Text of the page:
The Etch A Sketch goes on sale, July 12, 1960
In 1960, EDN was in its 4th year. What else was happening in 1960?:
Read all of our coverage of EDN's 60th anniversary here.
The toy was invented by French electrical technician André Cassagnes in the late 1950s. While working in a factory that made embossed wall coverings that mimic sculptural bas-relief, he peeled the translucent protective decal off a light-switch plate, and made some marks on it in pencil. He noticed that the marks became visible on the reverse side of the decal. His pencil had raked visible lines through particles of powder, which clung naturally to the decal by means of an electrostatic charge.
After making this discovery, Cassagnes spent five years working on the invention he called L’Ecran Magique, the magic screen.
The toy was introduced at the International Toy Fair in Nuremberg, Germany in 1959, but drew little attention until the Ohio Art Company invested $25,000 for the license. The company renamed it the Etch A Sketch and began production and marketing in 1960. It was the must-have Christmas toy that year and now more than 100 million have been sold.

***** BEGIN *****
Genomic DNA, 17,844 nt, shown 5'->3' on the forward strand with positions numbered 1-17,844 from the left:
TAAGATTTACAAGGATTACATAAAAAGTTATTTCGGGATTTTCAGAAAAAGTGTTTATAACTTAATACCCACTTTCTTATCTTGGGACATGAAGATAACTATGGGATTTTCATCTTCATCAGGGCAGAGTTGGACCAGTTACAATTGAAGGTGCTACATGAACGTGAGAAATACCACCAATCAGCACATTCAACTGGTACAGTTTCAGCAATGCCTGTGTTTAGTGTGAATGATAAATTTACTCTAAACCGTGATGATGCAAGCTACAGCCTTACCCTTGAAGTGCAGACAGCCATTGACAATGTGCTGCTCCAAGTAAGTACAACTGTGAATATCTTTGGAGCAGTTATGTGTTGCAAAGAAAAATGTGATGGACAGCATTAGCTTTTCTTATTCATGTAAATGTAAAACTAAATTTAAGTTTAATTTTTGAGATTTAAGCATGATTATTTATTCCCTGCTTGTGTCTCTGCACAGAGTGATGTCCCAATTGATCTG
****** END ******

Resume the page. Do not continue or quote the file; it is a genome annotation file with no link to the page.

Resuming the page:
The Etch A Sketch now comes in various sizes, shapes, and colors. You can even make your mobile device into the toy with drawing apps and ideas to make your iPad work like the Etch A Sketch.
For more moments in tech history, see this blog. EDN strives to be historically accurate with these postings. Should you see an error, please notify us.
Editor's note: This article was originally posted on July 12, 2013 and edited on July 12, 2017.